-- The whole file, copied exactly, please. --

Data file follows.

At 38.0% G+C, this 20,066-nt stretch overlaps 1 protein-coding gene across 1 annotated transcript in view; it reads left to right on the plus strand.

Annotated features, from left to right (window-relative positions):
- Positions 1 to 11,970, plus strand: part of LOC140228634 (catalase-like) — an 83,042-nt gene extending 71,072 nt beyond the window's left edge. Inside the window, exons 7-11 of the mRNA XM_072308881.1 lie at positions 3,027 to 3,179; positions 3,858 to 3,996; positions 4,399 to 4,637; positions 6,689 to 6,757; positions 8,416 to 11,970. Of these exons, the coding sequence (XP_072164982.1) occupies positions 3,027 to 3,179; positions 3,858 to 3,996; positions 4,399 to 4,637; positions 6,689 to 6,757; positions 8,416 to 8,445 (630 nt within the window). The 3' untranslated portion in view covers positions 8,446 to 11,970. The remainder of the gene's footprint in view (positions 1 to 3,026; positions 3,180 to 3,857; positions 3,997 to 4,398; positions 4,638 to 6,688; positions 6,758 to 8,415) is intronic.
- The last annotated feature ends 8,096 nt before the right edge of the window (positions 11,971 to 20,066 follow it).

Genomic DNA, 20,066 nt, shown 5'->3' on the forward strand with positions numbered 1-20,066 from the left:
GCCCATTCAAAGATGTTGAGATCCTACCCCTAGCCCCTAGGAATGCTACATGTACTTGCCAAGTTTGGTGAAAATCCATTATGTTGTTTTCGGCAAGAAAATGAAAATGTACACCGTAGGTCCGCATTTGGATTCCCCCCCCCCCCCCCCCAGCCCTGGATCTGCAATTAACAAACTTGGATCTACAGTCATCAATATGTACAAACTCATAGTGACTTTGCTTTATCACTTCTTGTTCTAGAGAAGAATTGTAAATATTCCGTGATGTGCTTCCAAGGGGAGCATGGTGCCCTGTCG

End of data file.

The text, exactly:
At 38.0% G+C, this 20,066-nt stretch overlaps 1 protein-coding gene across 1 annotated transcript in view; it reads left to right on the plus strand.

Annotated features, from left to right (window-relative positions):
- Positions 1 to 11,970, plus strand: part of LOC140228634 (catalase-like) — an 83,042-nt gene extending 71,072 nt beyond the window's left edge. Inside the window, exons 7-11 of the mRNA XM_072308881.1 lie at positions 3,027 to 3,179; positions 3,858 to 3,996; positions 4,399 to 4,637; positions 6,689 to 6,757; positions 8,416 to 11,970. Of these exons, the coding sequence (XP_072164982.1) occupies positions 3,027 to 3,179; positions 3,858 to 3,996; positions 4,399 to 4,637; positions 6,689 to 6,757; positions 8,416 to 8,445 (630 nt within the window). The 3' untranslated portion in view covers positions 8,446 to 11,970. The remainder of the gene's footprint in view (positions 1 to 3,026; positions 3,180 to 3,857; positions 3,997 to 4,398; positions 4,638 to 6,688; positions 6,758 to 8,415) is intronic.
- The last annotated feature ends 8,096 nt before the right edge of the window (positions 11,971 to 20,066 follow it).

Genomic DNA, 20,066 nt, shown 5'->3' on the forward strand with positions numbered 1-20,066 from the left:
GCCCATTCAAAGATGTTGAGATCCTACCCCTAGCCCCTAGGAATGCTACATGTACTTGCCAAGTTTGGTGAAAATCCATTATGTTGTTTTCGGCAAGAAAATGAAAATGTACACCGTAGGTCCGCATTTGGATTCCCCCCCCCCCCCCCCCAGCCCTGGATCTGCAATTAACAAACTTGGATCTACAGTCATCAATATGTACAAACTCATAGTGACTTTGCTTTATCACTTCTTGTTCTAGAGAAGAATTGTAAATATTCCGTGATGTGCTTCCAAGGGGAGCATGGTGCCCTGTCG